Dennis Bulman and his group, in collaboration with CHEO researchers, have identified the genes behind four different rare human diseases. The latest discovery, Floating-Harbor Syndrome, was published in the American Journal of Human Genetics and shows that this syndrome is caused by mutations in a gene known as SRCAP which is involved in packaging DNA into active versus inactive forms. Previous research focused on Weaver Syndrome, Joubert Syndrome and Split-hand/foot malformation with long-bone deficiency.

Rachel Goodwin has published a paper on new targeted therapies for cancer. The paper was published in the European Journal of Cancer and describes the work of the Methodology for the Development of Innovative Cancer Therapies (MDICT) Task Force. The task force includes 16 academic centres from 9 countries, as well as 9 pharmaceutical and regulatory observers. Together they came up with criteria for moving new targeted agents through various stages of drug development and established a number of areas for future research.


CIHR 2012 Grant Announcements

COOPER, Curtis L -¬†Canadian Association for HIV Research (CAHR) 2012 Conference- “A Turning Point in HIV/AIDS: Meeting New Challenges”

CAMERON, D. – HIV Prevention Through International Knowledge Exchange

ANGEL, Jonathan B – Regulation and Function of Soluble IL-7 Receptor Alpha (CD127) in HIV Infection

MACPHERSON, Paul – The HIV Tat Protein Removes the Interleukin-7 Receptor from the Surface of CD8 T-Cells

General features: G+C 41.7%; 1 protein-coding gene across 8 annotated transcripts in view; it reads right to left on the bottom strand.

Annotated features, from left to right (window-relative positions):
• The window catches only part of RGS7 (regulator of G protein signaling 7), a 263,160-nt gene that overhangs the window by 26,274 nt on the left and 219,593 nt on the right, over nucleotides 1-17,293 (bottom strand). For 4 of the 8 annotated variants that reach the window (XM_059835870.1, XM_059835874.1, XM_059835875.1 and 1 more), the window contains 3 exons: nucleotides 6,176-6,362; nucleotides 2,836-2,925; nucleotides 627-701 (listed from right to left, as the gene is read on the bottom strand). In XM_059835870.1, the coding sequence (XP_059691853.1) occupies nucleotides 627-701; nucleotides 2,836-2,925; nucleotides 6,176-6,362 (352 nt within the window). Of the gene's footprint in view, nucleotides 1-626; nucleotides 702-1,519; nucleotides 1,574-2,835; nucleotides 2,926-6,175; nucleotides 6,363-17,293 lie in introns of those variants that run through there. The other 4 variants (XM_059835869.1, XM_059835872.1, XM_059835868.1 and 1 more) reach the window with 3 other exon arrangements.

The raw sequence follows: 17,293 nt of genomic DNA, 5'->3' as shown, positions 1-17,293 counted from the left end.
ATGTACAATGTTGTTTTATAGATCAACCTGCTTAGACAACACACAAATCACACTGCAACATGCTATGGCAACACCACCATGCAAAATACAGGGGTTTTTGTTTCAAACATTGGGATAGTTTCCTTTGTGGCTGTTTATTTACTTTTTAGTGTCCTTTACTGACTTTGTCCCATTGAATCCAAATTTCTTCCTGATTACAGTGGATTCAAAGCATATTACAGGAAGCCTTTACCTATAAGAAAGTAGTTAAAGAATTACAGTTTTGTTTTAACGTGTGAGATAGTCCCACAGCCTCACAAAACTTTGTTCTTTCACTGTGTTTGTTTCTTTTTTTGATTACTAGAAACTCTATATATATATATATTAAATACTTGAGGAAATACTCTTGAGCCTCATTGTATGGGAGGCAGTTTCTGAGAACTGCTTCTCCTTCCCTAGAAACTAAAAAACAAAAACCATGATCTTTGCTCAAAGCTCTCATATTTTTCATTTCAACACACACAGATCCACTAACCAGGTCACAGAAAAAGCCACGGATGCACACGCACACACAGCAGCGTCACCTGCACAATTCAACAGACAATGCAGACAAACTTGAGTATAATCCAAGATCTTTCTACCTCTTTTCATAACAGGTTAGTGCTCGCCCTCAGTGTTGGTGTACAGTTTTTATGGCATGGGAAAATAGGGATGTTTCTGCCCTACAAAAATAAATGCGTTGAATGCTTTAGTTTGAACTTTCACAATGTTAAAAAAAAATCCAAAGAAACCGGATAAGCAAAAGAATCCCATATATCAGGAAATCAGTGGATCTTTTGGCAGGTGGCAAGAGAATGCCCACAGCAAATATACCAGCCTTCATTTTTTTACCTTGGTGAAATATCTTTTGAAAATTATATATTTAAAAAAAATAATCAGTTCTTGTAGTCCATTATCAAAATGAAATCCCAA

HALL, Pippa G - The role of the arts and humanities in the education of health professionals: What is the impact?

GRIMSHAW, Jeremy – Developing an International Research Agenda for the Theoretical Domains Framework

BALFOUR, Louise C - The Canadian HIV quit smoking trial: Tackling the co-morbidities of depression and cardiovascular disease in HIV+ smokers

BRAND, Marjorie C - Hematopoietic transcription factors and their role in leukemogenesis

BURGON, Patrick - Cardiac Manifestation of Laminopathies; elucidation of the functional role of a novel muscle enriched lamin interacting protein (MLIP) in the heart.

LEENEN, Frans - Molecular Dissection of Brain Mechanisms Contributing to HF post MI.

LIDDY, Clare - Improved Delivery of Cardiovascular Care (IDOCC) through Outreach Facilitation

STEWART, Alexandre F - Translational derepression during ischemia

TINMOUTH, Alan T - Safety and Efficacy of a Therapeutic Platelet Transfusion Strategy in Outpatients

WILSON, Kumanan - Developing a framework for applying the precautionary principle for blood transfusion safety decisions.

ALVAREZ, Gonzalo G - TAIMA TB (STOP TB) in Nunavut Knowledge Translation Project

KENNEDY, Christopher - Validating Nox5 as a target for diabetic renal complications


George Wells and Anthony Tang won a national award for answering the question: does a next-generation pacemaker save the lives of people with moderate heart failure? They led a study across 3 continents that showed powerful evidence the little device does save lives in those with less severe heart failure. The two will receive a 2011 Top Achievements in Health Research Award from CIHR and the Canadian Medical Association Journal.

Jim Walker was the ‚Äúlast man standing‚ÄĚ at the Dept of Medicine‚Äôs January party. He closed down the successful event.

Kudos to the Tracy Serafini and the LM 12 Medicine Staff for a successful Winter Party.